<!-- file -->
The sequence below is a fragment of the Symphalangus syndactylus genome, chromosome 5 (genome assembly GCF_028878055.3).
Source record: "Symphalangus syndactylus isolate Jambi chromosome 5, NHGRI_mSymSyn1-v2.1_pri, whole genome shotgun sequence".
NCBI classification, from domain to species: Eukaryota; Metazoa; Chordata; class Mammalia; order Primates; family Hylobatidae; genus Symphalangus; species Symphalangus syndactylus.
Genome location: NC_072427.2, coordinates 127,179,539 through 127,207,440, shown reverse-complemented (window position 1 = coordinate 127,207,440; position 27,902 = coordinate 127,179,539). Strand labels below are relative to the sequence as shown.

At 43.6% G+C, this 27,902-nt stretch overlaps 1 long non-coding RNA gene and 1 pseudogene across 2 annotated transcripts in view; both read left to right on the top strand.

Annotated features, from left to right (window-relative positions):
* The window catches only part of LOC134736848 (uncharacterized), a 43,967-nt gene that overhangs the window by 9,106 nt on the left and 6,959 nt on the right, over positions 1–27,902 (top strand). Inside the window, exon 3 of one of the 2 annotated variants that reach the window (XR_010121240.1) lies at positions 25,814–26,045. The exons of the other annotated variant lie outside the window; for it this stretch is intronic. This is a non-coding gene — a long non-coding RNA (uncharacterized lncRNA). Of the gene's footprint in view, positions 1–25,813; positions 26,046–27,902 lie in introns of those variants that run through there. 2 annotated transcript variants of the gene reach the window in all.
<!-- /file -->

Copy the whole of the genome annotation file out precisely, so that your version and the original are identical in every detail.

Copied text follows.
The sequence below is a fragment of the Symphalangus syndactylus genome, chromosome 5 (genome assembly GCF_028878055.3).
Source record: "Symphalangus syndactylus isolate Jambi chromosome 5, NHGRI_mSymSyn1-v2.1_pri, whole genome shotgun sequence".
NCBI classification, from domain to species: Eukaryota; Metazoa; Chordata; class Mammalia; order Primates; family Hylobatidae; genus Symphalangus; species Symphalangus syndactylus.
Genome location: NC_072427.2, coordinates 127,179,539 through 127,207,440, shown reverse-complemented (window position 1 = coordinate 127,207,440; position 27,902 = coordinate 127,179,539). Strand labels below are relative to the sequence as shown.

At 43.6% G+C, this 27,902-nt stretch overlaps 1 long non-coding RNA gene and 1 pseudogene across 2 annotated transcripts in view; both read left to right on the top strand.

Annotated features, from left to right (window-relative positions):
* The window catches only part of LOC134736848 (uncharacterized), a 43,967-nt gene that overhangs the window by 9,106 nt on the left and 6,959 nt on the right, over positions 1–27,902 (top strand). Inside the window, exon 3 of one of the 2 annotated variants that reach the window (XR_010121240.1) lies at positions 25,814–26,045. The exons of the other annotated variant lie outside the window; for it this stretch is intronic. This is a non-coding gene — a long non-coding RNA (uncharacterized lncRNA). Of the gene's footprint in view, positions 1–25,813; positions 26,046–27,902 lie in introns of those variants that run through there. 2 annotated transcript variants of the gene reach the window in all.